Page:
Candidate filing opens for February primaries
One election just rolls into another in suburbs
Just when you thought election season was over, another is under way.
Would-be candidates throughout the suburbs already are circulating petitions to vie for spots on municipal, school, park, library and township boards.
And today, Elgin, Hoffman Estates, Naperville, Schaumburg and other communities that could have a February primary begin their weeklong filing period for city councils and village boards. That's just 13 days after the exhausting national election.
"We're not even done with the last election yet," said McHenry County Clerk Katherine Schultz, adding that counties must wait until Nov. 20 for absentee ballots to arrive by mail before the Nov. 6 election results can become official.
Cook County Clerk David Orr said wrapping up one election while dealing with the start of the next is just another aspect of the state's system of electing politicians.
"We're required to balance several balls at the same time," Orr said. "It really is a squeeze, but we just have to do these things."
The Illinois State Board of Elections started getting calls from people interested in seeking local government positions weeks before the nation re-elected President Barack Obama.
"It's constantly busy around here," said Jim Tenuto, the board's assistant executive director.
The filing period for most candidates in the April 9 election runs from Dec. 17 to Dec. 24. Election officials agree that the number of candidates expected to emerge during that week will be enormous.
With more than 7,000 units of local government in Illinois, Tenuto said, "that creates a lot of races."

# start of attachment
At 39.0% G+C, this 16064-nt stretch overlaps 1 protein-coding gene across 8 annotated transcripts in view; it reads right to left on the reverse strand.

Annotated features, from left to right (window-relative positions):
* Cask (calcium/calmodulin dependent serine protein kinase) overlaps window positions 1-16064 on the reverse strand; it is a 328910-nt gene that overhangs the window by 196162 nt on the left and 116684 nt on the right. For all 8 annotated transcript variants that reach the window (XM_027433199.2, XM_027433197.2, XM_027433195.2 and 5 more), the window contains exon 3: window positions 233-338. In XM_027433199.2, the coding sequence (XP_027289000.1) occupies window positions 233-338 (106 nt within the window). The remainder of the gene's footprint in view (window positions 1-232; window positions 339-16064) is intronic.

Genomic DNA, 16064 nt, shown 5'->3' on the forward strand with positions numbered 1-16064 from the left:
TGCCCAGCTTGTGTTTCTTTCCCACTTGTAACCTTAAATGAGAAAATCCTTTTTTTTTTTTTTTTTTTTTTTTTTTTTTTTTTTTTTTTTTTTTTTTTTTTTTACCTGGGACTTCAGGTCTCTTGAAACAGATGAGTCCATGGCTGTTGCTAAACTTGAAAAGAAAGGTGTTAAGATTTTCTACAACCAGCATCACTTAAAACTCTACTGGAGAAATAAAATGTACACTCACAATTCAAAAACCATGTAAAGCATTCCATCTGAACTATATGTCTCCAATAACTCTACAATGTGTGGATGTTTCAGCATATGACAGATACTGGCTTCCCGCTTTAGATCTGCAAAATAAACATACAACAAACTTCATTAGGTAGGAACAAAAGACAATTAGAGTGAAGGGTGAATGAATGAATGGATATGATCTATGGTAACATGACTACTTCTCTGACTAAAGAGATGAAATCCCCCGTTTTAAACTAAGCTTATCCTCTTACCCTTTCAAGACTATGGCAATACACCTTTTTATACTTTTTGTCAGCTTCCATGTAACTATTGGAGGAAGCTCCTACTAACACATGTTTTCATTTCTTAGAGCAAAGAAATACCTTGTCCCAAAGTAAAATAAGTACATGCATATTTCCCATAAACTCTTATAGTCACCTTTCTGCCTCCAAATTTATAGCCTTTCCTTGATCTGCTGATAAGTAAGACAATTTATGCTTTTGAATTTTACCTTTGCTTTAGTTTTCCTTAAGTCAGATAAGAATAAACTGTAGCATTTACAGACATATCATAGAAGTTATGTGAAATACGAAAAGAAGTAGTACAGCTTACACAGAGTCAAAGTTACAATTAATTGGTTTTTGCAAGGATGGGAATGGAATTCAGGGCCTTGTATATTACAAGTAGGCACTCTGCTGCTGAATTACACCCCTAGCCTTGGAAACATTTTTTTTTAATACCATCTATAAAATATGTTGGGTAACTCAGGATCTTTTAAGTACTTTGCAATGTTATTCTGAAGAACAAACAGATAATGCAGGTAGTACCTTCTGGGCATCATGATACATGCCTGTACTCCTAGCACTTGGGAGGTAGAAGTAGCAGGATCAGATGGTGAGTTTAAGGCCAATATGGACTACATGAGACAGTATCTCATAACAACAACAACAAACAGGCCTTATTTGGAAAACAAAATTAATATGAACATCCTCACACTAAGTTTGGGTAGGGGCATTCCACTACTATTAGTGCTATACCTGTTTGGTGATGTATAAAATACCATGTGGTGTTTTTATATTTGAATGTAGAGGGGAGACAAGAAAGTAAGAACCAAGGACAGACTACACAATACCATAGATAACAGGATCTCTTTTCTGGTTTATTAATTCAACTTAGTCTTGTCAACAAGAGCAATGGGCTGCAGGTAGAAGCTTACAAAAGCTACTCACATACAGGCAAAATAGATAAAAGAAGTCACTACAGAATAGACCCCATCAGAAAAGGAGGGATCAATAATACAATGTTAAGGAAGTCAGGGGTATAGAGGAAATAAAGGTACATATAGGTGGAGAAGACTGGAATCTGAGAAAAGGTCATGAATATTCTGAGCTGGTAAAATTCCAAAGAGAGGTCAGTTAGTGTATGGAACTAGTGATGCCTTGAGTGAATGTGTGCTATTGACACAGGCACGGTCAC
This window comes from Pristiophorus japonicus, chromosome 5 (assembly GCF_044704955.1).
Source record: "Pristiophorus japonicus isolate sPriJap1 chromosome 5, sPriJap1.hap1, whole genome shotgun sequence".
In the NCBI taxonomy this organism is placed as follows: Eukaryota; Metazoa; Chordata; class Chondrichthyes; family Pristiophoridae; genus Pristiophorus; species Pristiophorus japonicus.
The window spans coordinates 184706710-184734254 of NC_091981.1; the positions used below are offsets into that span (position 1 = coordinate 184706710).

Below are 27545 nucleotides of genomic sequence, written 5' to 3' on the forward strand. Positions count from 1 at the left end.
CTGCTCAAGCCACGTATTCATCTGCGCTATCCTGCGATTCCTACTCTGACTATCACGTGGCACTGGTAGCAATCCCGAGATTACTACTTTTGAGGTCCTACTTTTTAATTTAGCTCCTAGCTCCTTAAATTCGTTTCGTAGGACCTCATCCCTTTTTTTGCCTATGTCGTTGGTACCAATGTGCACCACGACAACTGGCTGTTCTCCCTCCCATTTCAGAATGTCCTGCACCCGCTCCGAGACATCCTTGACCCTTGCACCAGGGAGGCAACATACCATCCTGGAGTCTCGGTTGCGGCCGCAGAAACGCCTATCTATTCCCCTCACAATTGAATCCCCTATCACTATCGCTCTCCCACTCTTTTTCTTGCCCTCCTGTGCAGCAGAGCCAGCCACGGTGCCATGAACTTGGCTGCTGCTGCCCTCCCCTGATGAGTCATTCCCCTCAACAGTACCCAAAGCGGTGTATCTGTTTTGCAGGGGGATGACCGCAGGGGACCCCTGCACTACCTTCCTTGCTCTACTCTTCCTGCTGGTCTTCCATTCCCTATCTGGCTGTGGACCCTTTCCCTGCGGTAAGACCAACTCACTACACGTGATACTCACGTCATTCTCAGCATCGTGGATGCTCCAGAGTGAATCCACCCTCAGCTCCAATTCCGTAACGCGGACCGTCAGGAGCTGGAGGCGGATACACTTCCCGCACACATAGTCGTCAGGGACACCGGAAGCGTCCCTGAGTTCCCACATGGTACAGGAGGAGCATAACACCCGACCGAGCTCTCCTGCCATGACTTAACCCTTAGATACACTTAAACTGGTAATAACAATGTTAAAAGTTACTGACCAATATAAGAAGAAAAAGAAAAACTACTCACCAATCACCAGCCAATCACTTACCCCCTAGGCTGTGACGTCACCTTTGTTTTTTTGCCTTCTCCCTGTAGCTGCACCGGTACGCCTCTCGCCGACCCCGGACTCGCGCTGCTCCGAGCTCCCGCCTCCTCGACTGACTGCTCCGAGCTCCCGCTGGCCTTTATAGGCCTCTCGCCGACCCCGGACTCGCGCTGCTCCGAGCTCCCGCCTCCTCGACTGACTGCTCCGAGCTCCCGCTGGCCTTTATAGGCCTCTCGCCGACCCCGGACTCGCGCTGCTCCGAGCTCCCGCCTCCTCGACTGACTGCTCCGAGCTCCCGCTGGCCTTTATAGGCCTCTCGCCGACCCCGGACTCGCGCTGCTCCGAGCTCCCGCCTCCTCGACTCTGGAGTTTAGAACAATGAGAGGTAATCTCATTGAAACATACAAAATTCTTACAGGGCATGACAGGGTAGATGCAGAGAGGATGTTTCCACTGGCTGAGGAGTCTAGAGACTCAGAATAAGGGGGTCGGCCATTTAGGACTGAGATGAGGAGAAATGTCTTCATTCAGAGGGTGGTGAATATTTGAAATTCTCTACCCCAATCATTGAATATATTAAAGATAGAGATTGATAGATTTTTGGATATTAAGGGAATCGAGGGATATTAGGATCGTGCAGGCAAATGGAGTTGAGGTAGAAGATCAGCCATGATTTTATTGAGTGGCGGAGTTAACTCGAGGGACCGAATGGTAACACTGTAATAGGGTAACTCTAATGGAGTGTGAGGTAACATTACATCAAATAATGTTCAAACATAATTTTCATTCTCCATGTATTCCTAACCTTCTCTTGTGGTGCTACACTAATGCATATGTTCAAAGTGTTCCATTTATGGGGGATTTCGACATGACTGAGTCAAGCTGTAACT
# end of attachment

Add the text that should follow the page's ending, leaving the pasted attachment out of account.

The sheer number of elected positions — and the list of candidates hoping to fill them — means that counties must print various combinations of ballots.
"That's one of the reasons why April is our most complicated election," Orr said.
And the complexity doesn't change even though voter turnout is expected to plummet when compared to the presidential election.
Schultz, for example, is predicting voter turnout in McHenry County to be about 22 percent for the April election. It was 66 percent for the national election.
"It doesn't matter how many voters turn out," she said. "The work is still the same."
Meanwhile, the April election is forcing some local government entities to staff their offices on an unexpected day: Christmas Eve.
Unless state lawmakers intervene, those agencies will need to spend taxpayer money on overtime and holiday pay on Dec. 24 — the last day candidates can file to run in the April election.
"It's still in effect," Tenuto said of the Dec. 24 requirement. "There's talk about the legislature addressing it in the veto session. But nobody seems to know if that's going to happen. And if they do remedy it, how's it going to change?"
Orr said he's "pretty hopeful" that the date, set automatically by state law, will be changed.
"The legislature now is sensitive to it," he said. "I talked with (House Majority Leader) Barbara Flynn Currie two days ago, and I know they're trying."
So will election officials get an extended break once the final vote is counted in April?
Not really. By the summer, they will be turning their attention to the March 2014 primary.
"It doesn't really slow down," said Joe Sobecki, assistant executive director of the DuPage County Election Commission. "It changes, because off time after the April election is when we go and plan for the next round of elections."
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